The two governments of Uganda and Tanzania have Friday signed the intergovernmental agreement for the pipeline that will transport crude oil from the Albertine region to the port of Tanga in Tanzania.
With the length of 1, viagra dosage 445 kilometers, the 24 inch diameter pipeline is expected to be the longest electrically heated pipeline in the world.
The agreement was signed at Kampala Serena Hotel between Uganda’s Minister of Energy and Mineral Development Eng.
Irene Muloni and Tanzania’s Minister of Constitutional and Legal Affairs Palamagamba John Kabudi at an event witnessed by several dignitaries in government and the private sector.
In April 2016, Uganda chose the Tanzania route over Kenya for reasons relating to security and cost of transportation (at USD 12.2 per barrel). With an ambitious target of producing its first oil in 2020, Uganda will rely on the pipeline for export to the international market.
An estimated USD 3.5 billion will be invested in the pipeline construction which is slated to commenced in 2019.
Friday’s ceremony is considered a significant development that will make way for other project agreements including the host government agreements, shareholders’ agreements and financing agreements.
Minister Muloni expressed excitement towards the agreement which she said was a major milestone. Representatives from both governments however remained tight lipped on the key elements agreed upon, saying it was premature to reveal details. The agreement which is legally binding now awaits ratification by Parliaments of both states.
She however said that the government of Tanzania provided incentives including waivers in taxes and transit charges supplemented by the land regime which favors acquisition of land for the pipeline corridor.
In his remarks, Tanzania’s Minister for Constitutional and Legal Affairs, Palamagamba Kabudi gave reassure that Uganda’s oil pipeline will be safeguarded through the route given Tanzania’s previous experience in supervising and managing Zambia’s oil pipeline under the Tazama project.
“To the project partners, you should know that you are dealing with people (Tanzania) who are experienced in handling security for such strategic projects,” he said.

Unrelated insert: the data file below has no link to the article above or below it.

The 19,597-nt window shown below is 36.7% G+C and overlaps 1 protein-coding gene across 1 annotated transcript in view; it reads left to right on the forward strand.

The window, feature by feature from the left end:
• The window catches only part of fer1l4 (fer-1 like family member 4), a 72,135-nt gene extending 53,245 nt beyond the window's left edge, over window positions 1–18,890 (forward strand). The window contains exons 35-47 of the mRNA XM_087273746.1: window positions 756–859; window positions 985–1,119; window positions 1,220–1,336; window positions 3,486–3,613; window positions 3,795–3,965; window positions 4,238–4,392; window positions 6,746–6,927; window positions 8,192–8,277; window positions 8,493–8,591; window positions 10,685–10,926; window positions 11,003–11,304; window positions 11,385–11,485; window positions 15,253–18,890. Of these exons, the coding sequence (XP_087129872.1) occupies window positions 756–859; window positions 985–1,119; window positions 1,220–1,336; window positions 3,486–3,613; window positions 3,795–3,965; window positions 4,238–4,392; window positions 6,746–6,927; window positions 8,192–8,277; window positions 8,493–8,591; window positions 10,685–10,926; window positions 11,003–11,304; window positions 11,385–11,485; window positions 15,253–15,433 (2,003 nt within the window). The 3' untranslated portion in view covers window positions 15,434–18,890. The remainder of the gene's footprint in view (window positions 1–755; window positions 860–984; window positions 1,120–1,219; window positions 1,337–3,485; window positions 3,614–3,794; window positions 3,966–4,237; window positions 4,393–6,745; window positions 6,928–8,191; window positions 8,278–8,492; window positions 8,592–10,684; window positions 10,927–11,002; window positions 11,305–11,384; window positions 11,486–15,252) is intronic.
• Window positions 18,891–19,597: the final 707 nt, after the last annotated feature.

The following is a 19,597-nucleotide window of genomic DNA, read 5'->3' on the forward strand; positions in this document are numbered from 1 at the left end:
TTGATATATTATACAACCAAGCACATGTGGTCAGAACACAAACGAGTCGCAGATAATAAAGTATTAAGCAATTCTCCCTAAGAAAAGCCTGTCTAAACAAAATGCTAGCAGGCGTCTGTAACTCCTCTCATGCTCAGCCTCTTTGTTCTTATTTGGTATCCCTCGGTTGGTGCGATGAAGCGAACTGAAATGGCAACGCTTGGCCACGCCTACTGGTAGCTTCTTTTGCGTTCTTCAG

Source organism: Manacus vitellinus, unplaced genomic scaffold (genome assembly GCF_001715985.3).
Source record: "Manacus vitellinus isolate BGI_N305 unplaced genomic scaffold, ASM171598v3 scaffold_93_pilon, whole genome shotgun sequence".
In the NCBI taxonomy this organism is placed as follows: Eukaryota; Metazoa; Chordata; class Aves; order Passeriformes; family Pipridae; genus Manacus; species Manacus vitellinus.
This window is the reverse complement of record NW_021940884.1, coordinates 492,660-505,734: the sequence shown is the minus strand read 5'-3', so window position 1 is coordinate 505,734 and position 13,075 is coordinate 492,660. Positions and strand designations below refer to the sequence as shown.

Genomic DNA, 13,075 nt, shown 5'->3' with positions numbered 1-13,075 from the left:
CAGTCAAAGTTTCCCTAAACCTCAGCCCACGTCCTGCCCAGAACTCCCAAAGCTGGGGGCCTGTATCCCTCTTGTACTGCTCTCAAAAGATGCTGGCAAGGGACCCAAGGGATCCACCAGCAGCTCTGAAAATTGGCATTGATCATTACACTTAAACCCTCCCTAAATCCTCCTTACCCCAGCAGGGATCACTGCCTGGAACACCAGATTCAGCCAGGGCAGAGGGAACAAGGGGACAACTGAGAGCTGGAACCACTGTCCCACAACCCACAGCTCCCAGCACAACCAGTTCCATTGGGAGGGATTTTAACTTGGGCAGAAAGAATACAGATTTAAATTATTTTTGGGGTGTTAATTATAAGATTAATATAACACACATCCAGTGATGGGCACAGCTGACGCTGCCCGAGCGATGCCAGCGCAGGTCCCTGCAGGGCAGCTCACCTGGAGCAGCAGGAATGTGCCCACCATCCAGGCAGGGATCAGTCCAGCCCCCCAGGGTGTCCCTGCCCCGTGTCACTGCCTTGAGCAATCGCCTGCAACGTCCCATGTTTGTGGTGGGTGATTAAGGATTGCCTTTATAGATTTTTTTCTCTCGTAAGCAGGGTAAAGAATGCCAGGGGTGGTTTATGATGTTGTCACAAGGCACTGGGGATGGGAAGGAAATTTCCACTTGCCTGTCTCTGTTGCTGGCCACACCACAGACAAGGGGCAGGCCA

Though he admitted that the Indian Ocean bears rough tides due to the monsoon winds, he added that “the port of Tanga is protected by the islands of Pemba and Unguja. However, we are aware that it needs to be further improved to accommodate the Uganda oil pipeline project.”
To that effect, Palamagamba said that Tanzania is currently carrying out Front End Engineering Design (FEED) studies set to be completed by August 2017 to upgrade the port so as to meet the required standards. He said construction will begin in December this year.
He noted that the pipeline project is an opportunity for both countries to increase foreign direct investment, job creation, new technologies and tax revenue.
“Implementation will be a a success. Tanzania has no hesitation whatsoever to delay this. It is 2020, it’s going to be 2020,” the Minister said.
While many have casted skepticism on Uganda’s chances to meet its 2020 target for oil production given the humongous work ahead, Minister Muloni says that it is likely that the two governments will segment different contractors so that construction works on the pipeline are done concurrently.
Currently, the FEED studies for the upstream development are in progress in the Albertine region and will be completed in the next three months, according to Muloni.
It is these studies that will evaluate the environmental and social risks, carry out site investigations for construction and investment cost estimates for the project before the three oil companies Tullow Oil, CNOOC and TOTAL E & P make their final investment decision in December 2017.